Australian scientists have discovered a 500m tall 'detached' coral skyscraper just off Cape York on the Great Barrier Reef.
The 500 metre high reef, which is taller than the Empire State Building and the Eiffel Tower, is the first detached coral reef found in over 120 years.
James Cook University researchers made the discovery as they were mapping the northern Great Barrier Reef seabed from aboard the Schmidt Ocean Institute’s research vessel Falkor.
The base of the blade-like reef is 1.5km wide, then rises 500m to its shallowest depth of only 40m below the sea surface.
The expedition’s Principal Investigator Dr Tom Bridge said new technologies are leading to a greater understanding of Australia's marine environment.
“We know more about the surface of the moon than we know about what lies in the depths beyond our coastlines,” said Dr Bridge, also from the ARC Centre of Excellence for Coral Reef Studies at James Cook University.
"Combining mapping data and underwater imagery helps understand more about this newly discovered reef and its role within the Great Barrier Reef World Heritage Area.”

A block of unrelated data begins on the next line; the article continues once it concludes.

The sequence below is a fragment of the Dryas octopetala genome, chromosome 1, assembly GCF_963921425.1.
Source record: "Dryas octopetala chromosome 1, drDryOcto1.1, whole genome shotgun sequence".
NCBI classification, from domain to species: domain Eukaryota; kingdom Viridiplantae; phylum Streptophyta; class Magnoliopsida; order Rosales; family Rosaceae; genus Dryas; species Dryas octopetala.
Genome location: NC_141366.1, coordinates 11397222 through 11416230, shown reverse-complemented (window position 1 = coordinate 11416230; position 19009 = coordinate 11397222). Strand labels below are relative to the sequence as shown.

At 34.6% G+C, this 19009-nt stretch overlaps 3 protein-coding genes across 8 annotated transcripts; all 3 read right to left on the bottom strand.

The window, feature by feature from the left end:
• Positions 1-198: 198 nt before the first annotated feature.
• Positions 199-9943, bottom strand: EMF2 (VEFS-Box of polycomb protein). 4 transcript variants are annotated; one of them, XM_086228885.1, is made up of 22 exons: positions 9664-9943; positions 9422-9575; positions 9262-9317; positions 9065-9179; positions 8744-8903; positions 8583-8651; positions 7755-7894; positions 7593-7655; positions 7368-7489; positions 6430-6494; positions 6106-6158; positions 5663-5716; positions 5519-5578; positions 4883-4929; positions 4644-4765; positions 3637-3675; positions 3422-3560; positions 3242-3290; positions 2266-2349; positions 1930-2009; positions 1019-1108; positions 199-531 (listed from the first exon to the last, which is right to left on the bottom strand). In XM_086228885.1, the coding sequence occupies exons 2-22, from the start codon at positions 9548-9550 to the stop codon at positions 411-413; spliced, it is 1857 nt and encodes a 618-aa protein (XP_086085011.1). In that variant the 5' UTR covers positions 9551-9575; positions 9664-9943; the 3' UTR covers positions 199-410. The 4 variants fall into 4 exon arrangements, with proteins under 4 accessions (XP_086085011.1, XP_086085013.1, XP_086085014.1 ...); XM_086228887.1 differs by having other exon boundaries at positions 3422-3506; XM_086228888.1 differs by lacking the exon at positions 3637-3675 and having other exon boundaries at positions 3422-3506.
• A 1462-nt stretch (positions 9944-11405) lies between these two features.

Co-founder of Schmidt Ocean Institute Wendy Schmidt agreed the unexpected discovery shows there are still many unknown structures and species within our oceans.
“The state of our knowledge about what’s in the ocean has long been so limited,” Ms Schmidt said.
“(But) thanks to new technologies that work as our eyes, ears and hands in the deep ocean, we have the capacity to explore like never before.
"New oceanscapes are opening to us, revealing the ecosystems and diverse life forms that share the planet with us.”
The new discovery adds to the seven other tall detached reefs in the area – all mapped in the late 1800s.
The collection includes the reef at Raine Island, which is the world’s most important green sea turtle nesting area.
The Falkor is currently on a 12 month exploration of the ocean surrounding Australia, due to end in mid-November.
WATCH A FLY-THROUGH VIDEO MAPPING THE DISCOVERY BELOW: